Bodi’s ban, announced at tea on the fourth day of the final Test between South Africa and England at Centurion, is the latest, dramatic development in the ongoing match-fixing scandal, one which the sport’s governors in this country hope will be resolved sooner, rather than later.
CSA chief executive Haroon Lorgat said: “Our attitude to corruption will always be one of zero tolerance. There is no doubt that Mr Bodi’s actions have threatened the integrity and the image of the game that we love and he must be handed a strong punishment. We have had many discussions with Mr Bodi and he accepts the folly of his actions.”
CSA said it believed no matches were fixed in this season’s RamSlam and Bodi’s attempts to do so were caught “in the planning phase”.
Bodi has admitted to trying to fix matches in the T20 competition. The investigations into fixing in that tournament are continuing and it is understood more names will be revealed.
“The evidence we’ve got and the confession made by Bodi suggest we caught this in a planning phase and no fixes have been activated,” Lorgat said.
CSA said Bodi was an “intermediary” for an illegal gambling organisation trying to fix matches in this season’s T20 RamSlam Challenge.
That event is the only South African domestic competition broadcast overseas to England, the US and, perhaps more significantly, the sub-continent.
Bodi’s ban was enforced after he admitted charges of “contriving or attempting to fix matches”, in the RamSlam. He was charged on December 31.
Under the terms of the ban, Bodi, who played two One-Day Internationals and a T20 match for South Africa, cannot be involved with any function, match – domestic or international – in any way. Five years of his ban have been suspended unless he is found guilty of the same offence.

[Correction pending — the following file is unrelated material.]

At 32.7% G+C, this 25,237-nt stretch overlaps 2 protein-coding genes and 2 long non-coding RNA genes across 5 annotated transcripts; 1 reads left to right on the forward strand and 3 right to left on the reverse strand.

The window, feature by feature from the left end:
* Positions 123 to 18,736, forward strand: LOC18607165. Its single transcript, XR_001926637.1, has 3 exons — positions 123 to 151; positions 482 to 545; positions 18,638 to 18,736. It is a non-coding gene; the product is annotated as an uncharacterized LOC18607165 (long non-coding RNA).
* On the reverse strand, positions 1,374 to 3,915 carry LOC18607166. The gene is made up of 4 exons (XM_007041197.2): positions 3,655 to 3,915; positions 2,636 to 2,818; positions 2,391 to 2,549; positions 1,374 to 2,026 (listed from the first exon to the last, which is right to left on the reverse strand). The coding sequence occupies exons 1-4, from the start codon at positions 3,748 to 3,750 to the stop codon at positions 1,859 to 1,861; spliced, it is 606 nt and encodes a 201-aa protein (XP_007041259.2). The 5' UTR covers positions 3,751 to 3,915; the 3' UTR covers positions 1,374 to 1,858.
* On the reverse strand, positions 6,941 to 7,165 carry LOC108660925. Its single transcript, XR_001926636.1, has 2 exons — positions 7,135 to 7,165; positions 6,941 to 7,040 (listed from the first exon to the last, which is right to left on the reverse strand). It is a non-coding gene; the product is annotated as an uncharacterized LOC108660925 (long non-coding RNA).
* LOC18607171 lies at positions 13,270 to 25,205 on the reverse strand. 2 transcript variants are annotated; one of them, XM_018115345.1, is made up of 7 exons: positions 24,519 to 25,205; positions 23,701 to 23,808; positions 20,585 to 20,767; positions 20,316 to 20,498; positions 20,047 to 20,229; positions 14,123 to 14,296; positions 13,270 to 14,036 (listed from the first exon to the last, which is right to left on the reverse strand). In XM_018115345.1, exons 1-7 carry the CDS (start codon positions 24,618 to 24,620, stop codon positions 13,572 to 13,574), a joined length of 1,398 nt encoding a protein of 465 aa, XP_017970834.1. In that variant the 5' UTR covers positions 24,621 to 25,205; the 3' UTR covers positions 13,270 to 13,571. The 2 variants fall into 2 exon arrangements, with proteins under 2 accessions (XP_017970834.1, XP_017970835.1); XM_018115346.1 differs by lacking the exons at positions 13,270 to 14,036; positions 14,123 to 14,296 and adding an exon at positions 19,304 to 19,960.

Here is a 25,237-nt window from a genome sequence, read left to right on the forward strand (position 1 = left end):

Lorgat urged the public and media to be patient while the investigation continues, saying the wild speculation, with a number of players’ names hinted at in recent weeks, didn’t help matters.
“We can’t control the speculation or the public desire for more names to come out, but it definitely hampers the process. We can’t comment any further on anyone involved in the investigation.”
Lorgat said players, in accordance with CSA’s anti-corruption policy, had reported Bodi’s approaches. “We are fortunate that several players rejected his approaches and, as a direct result of our integrity processes, which include CSA and SACA (South African Cricketers’ Association) player education programmes, the matter was brought to light and meticulously investigated.”
Lorgat would not say how long the investigation would take. “We shouldn’t be naïve to think it might not be the same syndicates and that they don’t co-operate in different countries.”
The department of sport and recreation would not be drawn on the ban. Spokesman Esethu Hasane said the department and Minister Fikile Mbalula would not comment until the investigation had been concluded.
CSA board chairman Louis von Zeuner said the board would publicly release information as the matter is a “very complex” one.
“…It was not possible to share anything before today. As much as we regret the situation, we complement the CEO that put structures in place that brought this to the fore. What is important is we know the environment we are working in and we will not leave any stone unturned in this matter.”
Original source: Banned Bodi ‘caught in planning phase’